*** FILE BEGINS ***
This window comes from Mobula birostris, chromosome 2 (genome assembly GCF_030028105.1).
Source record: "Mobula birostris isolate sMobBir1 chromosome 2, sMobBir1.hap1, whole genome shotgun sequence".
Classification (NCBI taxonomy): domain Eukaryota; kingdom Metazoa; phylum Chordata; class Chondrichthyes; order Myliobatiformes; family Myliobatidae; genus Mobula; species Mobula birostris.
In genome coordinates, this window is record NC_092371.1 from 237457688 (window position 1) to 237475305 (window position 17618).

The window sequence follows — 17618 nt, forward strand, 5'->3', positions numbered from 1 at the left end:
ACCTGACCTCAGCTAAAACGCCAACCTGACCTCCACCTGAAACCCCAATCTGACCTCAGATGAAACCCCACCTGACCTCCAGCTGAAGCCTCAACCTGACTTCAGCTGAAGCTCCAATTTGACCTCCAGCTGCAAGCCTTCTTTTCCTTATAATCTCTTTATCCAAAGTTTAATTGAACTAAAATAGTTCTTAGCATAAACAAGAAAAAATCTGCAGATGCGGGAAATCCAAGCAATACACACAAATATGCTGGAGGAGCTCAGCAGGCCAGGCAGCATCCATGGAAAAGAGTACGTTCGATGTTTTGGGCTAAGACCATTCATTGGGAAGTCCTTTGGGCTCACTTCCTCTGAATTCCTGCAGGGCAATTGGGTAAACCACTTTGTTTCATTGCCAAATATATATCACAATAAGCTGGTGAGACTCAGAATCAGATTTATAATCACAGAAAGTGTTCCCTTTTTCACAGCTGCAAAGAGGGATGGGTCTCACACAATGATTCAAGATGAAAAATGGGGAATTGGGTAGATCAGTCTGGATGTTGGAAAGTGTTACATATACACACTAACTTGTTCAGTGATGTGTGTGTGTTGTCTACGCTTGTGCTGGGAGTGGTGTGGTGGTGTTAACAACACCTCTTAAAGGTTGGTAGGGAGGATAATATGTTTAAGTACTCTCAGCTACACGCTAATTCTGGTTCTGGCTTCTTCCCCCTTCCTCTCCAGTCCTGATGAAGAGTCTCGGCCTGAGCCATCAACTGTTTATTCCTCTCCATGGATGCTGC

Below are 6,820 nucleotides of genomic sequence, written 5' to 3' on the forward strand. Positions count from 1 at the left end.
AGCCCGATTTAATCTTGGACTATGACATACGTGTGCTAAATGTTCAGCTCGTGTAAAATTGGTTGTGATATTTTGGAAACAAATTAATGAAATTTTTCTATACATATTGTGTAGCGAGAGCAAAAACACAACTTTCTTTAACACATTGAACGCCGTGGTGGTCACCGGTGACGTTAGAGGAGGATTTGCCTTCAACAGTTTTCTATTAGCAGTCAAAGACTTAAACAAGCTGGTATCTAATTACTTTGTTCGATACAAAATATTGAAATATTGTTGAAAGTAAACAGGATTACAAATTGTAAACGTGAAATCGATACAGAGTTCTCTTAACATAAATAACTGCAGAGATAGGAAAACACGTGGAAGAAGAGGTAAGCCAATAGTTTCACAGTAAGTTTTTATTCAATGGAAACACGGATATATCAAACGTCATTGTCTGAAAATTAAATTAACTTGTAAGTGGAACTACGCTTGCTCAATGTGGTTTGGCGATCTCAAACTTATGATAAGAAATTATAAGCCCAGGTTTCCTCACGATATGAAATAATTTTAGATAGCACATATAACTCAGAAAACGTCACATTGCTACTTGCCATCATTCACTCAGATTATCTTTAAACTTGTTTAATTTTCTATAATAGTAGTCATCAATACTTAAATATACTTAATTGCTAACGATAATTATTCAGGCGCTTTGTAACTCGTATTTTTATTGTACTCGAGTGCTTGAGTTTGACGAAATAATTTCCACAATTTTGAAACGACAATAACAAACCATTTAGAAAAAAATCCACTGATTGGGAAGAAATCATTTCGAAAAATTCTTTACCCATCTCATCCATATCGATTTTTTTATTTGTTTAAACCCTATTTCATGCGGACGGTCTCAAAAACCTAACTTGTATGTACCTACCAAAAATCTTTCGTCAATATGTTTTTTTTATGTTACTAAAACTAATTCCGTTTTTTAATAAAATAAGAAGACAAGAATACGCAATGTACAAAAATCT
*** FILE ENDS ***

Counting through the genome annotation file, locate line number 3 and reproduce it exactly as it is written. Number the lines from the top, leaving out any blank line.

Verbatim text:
Classification (NCBI taxonomy): domain Eukaryota; kingdom Metazoa; phylum Chordata; class Chondrichthyes; order Myliobatiformes; family Myliobatidae; genus Mobula; species Mobula birostris.